I don’t have much analysis to offer for these last examples. They are what they are. Additionally, a quick survey of the municipal payroll reveals a lot of salaries that fall within the “average Rhode Islander” pay range or below, with a few high-salary, supervisor positions, as well. (For further comparison, this site purports to supply salaries for a range of private sector jobs in Warwick). I’ll conclude with this: taxpayers should be aware of these numbers so that they can determine whether they think these are legitimate wages to pay for the jobs being done or not.

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Ragin' Rhode Islander
Ragin' Rhode Islander
11 years ago

Pretty sweet for 180 days of only “x” hours actually spent in a classroom!

steadman
steadman
11 years ago

As a graduate of Warwick schools, I have some experience dealing with how the teachers union operates. While in my final 2 years of HS around 02-04, the teachers stepped up their efforts to get a better deal. This effort included refusing to stay after to help any student in need of help , less hw and quizes (more in class asg.) to cut down takehome load for teachers, and discussing the issue so that we would inform our parents. My science teacher at the time was Union Rep for the school and daily went on tirades. The Warwick school system, as seen, has high salaries and decent buildings to teach in. One only wonders what labor unions do to the level of education students receive. Many over on other blogs don’t see issues this way, maybe going to private schools all their lives blinds them to the impact that labor unions have on public education. You take away a decent education from a populace, you get a state like Rhode Island. You take down the unions and institute pay based on quality not quantity of years, you will be surprised at how quickly the students of this state begin to actually get a clue about the mess we are in. You so called progressives care about education and the working class? cut out the unions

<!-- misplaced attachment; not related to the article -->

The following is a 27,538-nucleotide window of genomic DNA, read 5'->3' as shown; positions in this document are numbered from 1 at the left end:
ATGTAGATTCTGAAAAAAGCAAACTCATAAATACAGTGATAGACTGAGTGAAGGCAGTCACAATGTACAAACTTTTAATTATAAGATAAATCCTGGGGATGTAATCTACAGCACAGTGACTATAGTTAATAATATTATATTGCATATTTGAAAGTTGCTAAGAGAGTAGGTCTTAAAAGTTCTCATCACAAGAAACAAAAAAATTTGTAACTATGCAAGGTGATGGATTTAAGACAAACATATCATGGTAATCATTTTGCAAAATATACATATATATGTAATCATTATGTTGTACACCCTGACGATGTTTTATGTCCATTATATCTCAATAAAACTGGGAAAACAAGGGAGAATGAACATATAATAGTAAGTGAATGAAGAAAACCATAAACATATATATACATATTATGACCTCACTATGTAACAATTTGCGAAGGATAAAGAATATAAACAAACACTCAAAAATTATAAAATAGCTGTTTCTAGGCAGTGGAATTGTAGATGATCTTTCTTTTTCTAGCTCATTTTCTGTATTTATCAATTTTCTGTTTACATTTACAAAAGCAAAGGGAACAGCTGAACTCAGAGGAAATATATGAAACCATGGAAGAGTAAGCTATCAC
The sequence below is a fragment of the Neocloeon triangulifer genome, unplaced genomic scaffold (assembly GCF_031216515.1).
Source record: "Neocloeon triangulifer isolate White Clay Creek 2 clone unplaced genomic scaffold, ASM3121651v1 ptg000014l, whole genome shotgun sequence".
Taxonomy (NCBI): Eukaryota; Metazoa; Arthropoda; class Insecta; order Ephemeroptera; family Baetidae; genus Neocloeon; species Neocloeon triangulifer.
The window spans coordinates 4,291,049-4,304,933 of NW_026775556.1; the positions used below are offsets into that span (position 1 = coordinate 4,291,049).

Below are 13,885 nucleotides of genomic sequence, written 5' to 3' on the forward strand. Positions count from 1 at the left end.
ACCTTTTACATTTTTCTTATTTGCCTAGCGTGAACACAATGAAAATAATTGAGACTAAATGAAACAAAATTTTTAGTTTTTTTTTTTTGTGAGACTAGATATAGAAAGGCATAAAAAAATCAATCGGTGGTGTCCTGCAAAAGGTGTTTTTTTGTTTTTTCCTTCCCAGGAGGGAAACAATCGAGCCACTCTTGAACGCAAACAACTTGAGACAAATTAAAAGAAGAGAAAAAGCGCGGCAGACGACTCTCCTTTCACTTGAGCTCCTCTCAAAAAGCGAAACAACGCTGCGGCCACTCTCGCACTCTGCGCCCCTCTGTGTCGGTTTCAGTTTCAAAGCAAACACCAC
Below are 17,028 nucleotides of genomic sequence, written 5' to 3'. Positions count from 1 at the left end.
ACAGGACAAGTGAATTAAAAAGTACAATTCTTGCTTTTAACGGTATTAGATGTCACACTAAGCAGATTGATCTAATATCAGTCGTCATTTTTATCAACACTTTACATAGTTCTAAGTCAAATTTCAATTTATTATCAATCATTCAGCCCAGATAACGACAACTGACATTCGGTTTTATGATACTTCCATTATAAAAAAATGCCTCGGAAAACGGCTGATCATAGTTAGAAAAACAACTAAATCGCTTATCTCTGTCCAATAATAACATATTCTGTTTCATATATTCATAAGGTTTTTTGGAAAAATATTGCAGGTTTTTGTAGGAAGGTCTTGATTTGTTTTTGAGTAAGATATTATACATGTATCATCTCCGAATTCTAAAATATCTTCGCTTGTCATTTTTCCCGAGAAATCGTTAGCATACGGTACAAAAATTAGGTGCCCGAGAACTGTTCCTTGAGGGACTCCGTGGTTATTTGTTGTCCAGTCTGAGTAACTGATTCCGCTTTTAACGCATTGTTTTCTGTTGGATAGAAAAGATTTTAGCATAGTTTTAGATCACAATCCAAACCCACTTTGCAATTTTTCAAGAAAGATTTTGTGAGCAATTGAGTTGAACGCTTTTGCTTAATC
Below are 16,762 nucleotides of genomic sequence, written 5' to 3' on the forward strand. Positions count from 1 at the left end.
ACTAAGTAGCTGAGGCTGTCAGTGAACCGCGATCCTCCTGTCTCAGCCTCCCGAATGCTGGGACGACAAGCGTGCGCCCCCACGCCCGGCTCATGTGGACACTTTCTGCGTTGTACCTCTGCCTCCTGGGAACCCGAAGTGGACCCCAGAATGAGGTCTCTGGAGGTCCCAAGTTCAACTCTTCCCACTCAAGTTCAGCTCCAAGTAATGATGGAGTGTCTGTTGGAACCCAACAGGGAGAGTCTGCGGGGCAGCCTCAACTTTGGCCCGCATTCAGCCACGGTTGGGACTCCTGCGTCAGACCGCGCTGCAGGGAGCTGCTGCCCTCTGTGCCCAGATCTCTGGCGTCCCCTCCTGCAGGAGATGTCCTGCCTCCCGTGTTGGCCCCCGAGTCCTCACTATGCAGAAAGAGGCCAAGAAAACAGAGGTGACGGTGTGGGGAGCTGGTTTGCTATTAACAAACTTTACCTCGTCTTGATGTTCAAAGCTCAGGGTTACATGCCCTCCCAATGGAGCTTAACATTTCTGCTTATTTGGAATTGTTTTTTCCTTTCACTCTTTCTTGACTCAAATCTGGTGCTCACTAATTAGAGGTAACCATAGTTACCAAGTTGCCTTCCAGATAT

Warrington Faust
Warrington Faust
11 years ago

The first thing to be recognized is that the majority of parents want the best for their children and are, perhaps grudgingly, willing to pay for it. All solutions that I see regularly proposed, such as smaller classes, favor the teachers unions. Smaller classes means more teachers. It also flies in the face of the apparent success in Japan of very large classes. More ESl programs mean more teachers, etc. My favorite is the masters degree which can be obtained by reading and discussing Stephen King. That gets you an automatic salary increase, without any showing your performance has improved.
A basic tenant of business management is that a problem is rarely solved by “throwing more labor at it”.
What is needed is more and better ideas. Charter schools seem to get an idea off the ground. Whether this is really a better idea remains to be seen (I suspect that part of their success is that parents who make the effort to get their kids in provide more support at home). In any case, charter schools threaten the unionized base of the teaching business. I think that is good.

Dan
Dan
11 years ago

It is funny how people look at the idea of education and how much money is being used to teach children. The reality though is the increase has been fueled not just by salaries, but by laws instituted to “help” increase the education standards of all students. 10% on average of all students are classified special education. This 10% cohort is usually in the 30 to 33% of all dollars spent in a school budget. Warwicks avg. ratio of student to teacher is 15. Special education students are usually on avg. of 1 to 4 teacher to student ratio which does not include aides and the overall classification/support staff (psychologists, social workers, guidance, legal staff). This means if a districts enrollment was 1000 students and a school budget was 10 million dollars– 100 students would receive 3 to 3.5 million and the other students would end up with 6.5 to 7 million (spread out over the remaining 900 students). The need for this is not driven by unions but by law (federal and state mandates). Imagine the actual teaching that could occur if class sizes were on average 15 students? Teachers typically teach a class load of 5 to 6 classes–thats means an overall roster of 75 to 90 students versus a load of typical class sizes of 24-28 or a load of 120-140. That is a tremendous difference. While I agree teachers are compensated well, get rid of some laws–including making teachers get a masters or extra credits to be licensed– and then salaries would be reflected in actual education of the students. Then again, I bet any parent of a special education student would be in line to talk at the next school board meeting! On a side note– does anyone know what the average salary in Rhode… Read more »